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The altered entry pathway and antigenic distance of the SARS-CoV-2 Omicron variant map to separate domains of spike protein

By Thomas P. Peacock, Jonathan C. Brown, Jie Zhou, Nazia Thakur, Joseph Newman, Ruthiran Kugathasan, Ksenia Sukhova, Myrsini Kaforou, Dalan Bailey, Wendy Barclay

Posted 03 Jan 2022
bioRxiv DOI: 10.1101/2021.12.31.474653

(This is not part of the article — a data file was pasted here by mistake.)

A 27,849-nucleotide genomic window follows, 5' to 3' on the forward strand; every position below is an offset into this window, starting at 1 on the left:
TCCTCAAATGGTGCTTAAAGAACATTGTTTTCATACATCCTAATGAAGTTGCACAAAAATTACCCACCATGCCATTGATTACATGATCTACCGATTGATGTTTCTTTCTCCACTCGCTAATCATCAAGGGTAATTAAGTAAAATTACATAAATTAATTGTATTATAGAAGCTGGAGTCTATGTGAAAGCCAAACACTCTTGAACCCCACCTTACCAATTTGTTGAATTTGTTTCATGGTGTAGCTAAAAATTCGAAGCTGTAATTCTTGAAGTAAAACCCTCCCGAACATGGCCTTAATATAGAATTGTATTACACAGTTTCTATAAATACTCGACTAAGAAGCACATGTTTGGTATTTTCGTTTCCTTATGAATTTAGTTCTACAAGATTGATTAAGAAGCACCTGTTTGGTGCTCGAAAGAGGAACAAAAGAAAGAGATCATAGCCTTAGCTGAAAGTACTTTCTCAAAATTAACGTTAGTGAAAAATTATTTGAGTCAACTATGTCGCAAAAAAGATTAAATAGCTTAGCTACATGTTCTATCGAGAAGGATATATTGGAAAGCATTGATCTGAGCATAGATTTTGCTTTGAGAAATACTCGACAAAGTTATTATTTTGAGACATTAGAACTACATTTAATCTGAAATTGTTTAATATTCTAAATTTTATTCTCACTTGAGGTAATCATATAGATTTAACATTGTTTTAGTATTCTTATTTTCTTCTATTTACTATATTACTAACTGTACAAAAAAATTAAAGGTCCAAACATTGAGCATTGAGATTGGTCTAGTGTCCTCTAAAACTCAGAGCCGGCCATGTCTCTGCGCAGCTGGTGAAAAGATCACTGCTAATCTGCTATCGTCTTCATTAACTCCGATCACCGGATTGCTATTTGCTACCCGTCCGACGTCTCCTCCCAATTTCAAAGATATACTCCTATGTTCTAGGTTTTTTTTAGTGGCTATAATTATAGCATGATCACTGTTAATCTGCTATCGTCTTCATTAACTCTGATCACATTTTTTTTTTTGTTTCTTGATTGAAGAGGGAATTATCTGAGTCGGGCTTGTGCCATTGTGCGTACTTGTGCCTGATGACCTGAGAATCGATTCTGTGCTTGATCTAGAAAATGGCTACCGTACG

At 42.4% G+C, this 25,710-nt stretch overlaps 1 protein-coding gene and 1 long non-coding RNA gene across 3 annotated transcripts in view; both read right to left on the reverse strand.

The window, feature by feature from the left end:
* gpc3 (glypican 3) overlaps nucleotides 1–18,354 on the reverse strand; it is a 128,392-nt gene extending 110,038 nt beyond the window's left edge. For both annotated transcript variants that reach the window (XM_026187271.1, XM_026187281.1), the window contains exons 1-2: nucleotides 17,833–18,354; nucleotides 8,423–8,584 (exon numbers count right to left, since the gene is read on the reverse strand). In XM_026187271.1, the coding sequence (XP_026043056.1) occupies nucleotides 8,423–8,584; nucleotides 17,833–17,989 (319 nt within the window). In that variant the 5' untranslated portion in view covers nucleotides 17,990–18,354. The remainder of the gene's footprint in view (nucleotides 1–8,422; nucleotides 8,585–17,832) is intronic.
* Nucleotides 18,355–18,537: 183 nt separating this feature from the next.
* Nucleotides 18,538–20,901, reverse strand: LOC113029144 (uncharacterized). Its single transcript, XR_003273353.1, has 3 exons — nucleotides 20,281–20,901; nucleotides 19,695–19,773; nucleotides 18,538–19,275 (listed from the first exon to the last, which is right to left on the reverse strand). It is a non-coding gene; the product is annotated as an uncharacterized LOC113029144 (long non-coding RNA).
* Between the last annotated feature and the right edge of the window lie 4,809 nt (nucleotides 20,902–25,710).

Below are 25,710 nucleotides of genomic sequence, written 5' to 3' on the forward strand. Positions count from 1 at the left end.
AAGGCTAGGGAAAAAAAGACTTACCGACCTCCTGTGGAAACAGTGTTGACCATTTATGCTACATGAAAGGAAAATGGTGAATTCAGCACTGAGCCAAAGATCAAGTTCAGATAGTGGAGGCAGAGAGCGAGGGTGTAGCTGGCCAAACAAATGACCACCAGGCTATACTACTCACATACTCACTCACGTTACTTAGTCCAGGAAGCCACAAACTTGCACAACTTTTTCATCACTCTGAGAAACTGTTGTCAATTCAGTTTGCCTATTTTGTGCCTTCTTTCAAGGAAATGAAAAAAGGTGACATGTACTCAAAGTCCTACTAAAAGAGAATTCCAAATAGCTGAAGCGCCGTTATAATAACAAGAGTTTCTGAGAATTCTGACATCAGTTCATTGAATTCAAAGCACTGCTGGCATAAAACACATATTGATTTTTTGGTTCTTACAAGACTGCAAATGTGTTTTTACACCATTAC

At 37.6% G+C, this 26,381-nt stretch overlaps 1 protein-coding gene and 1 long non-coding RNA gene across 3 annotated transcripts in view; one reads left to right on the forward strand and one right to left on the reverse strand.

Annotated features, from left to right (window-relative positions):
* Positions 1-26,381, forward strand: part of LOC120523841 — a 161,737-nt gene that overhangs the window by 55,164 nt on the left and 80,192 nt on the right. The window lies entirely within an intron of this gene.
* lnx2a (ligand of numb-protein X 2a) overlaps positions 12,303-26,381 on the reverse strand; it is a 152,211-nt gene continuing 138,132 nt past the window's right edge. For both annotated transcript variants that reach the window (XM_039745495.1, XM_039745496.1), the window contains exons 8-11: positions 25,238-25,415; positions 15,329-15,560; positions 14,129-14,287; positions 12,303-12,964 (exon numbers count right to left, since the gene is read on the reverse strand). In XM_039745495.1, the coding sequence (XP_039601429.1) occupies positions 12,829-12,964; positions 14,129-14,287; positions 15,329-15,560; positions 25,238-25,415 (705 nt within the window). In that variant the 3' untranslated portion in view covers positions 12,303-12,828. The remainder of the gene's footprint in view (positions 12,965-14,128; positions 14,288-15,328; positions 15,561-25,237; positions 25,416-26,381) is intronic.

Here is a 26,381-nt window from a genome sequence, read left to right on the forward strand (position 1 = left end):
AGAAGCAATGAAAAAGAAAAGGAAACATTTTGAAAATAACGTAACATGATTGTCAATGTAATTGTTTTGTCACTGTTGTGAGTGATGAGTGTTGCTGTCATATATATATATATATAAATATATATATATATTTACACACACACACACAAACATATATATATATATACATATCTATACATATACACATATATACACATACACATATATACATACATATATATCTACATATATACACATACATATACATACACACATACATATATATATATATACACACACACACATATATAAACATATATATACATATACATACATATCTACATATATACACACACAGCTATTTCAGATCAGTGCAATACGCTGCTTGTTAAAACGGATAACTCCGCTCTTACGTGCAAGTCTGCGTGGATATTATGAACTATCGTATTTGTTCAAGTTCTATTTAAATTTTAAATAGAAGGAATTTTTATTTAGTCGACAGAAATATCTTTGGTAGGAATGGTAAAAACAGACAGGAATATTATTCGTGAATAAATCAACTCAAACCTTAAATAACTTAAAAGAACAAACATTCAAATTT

The SARS-CoV-2 Omicron/BA.1 lineage emerged in late 2021 and rapidly displaced the Delta variant before being overtaken itself globally by, the Omicron/BA.2 lineage in early 2022. Here, we describe how Omicron BA.1 and BA.2 show a lower severity phenotype in a hamster model of pathogenicity which maps specifically to the spike gene. We further show that Omicron is attenuated in a lung cell line but replicates more rapidly, albeit to lower peak titres, in human primary nasal cells. This replication phenotype also maps to the spike gene. Omicron spike (including the emerging Omicron lineage BA.4) shows attenuated fusogenicity and a preference for cell entry via the endosomal route. We map the altered Omicron spike entry route and partially map the lower fusogenicity to the S2 domain, particularly the substitution N969K. Finally, we show that pseudovirus with Omicron spike, engineered in the S2 domain to confer a more Delta-like cell entry route retains the antigenic properties of Omicron. This shows a distinct separation between the genetic determinants of these two key Omicron phenotypes, raising the concerning possibility that future variants with large antigenic distance from currently circulating and vaccine strains will not necessarily display the lower intrinsic severity seen during Omicron infection.

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